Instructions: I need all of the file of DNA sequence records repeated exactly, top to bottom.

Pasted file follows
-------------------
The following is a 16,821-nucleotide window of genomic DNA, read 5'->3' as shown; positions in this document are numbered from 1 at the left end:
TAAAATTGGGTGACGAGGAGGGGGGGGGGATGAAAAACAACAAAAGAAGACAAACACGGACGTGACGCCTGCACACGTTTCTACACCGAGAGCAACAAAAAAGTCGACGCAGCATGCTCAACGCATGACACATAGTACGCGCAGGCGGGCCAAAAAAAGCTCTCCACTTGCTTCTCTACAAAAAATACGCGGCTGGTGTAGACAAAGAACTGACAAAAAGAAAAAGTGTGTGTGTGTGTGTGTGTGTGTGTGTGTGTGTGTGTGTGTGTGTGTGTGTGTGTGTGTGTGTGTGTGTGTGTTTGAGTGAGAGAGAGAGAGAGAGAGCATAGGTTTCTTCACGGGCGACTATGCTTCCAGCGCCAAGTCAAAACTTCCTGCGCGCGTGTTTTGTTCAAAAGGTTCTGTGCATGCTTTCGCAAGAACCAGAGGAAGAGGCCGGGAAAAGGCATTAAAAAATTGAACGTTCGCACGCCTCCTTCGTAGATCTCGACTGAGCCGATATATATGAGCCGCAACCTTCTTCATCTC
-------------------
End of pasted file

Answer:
The following is a 16,821-nucleotide window of genomic DNA, read 5'->3' as shown; positions in this document are numbered from 1 at the left end:
TAAAATTGGGTGACGAGGAGGGGGGGGGGATGAAAAACAACAAAAGAAGACAAACACGGACGTGACGCCTGCACACGTTTCTACACCGAGAGCAACAAAAAAGTCGACGCAGCATGCTCAACGCATGACACATAGTACGCGCAGGCGGGCCAAAAAAAGCTCTCCACTTGCTTCTCTACAAAAAATACGCGGCTGGTGTAGACAAAGAACTGACAAAAAGAAAAAGTGTGTGTGTGTGTGTGTGTGTGTGTGTGTGTGTGTGTGTGTGTGTGTGTGTGTGTGTGTGTGTGTGTGTGTGTTTGAGTGAGAGAGAGAGAGAGAGAGCATAGGTTTCTTCACGGGCGACTATGCTTCCAGCGCCAAGTCAAAACTTCCTGCGCGCGTGTTTTGTTCAAAAGGTTCTGTGCATGCTTTCGCAAGAACCAGAGGAAGAGGCCGGGAAAAGGCATTAAAAAATTGAACGTTCGCACGCCTCCTTCGTAGATCTCGACTGAGCCGATATATATGAGCCGCAACCTTCTTCATCTC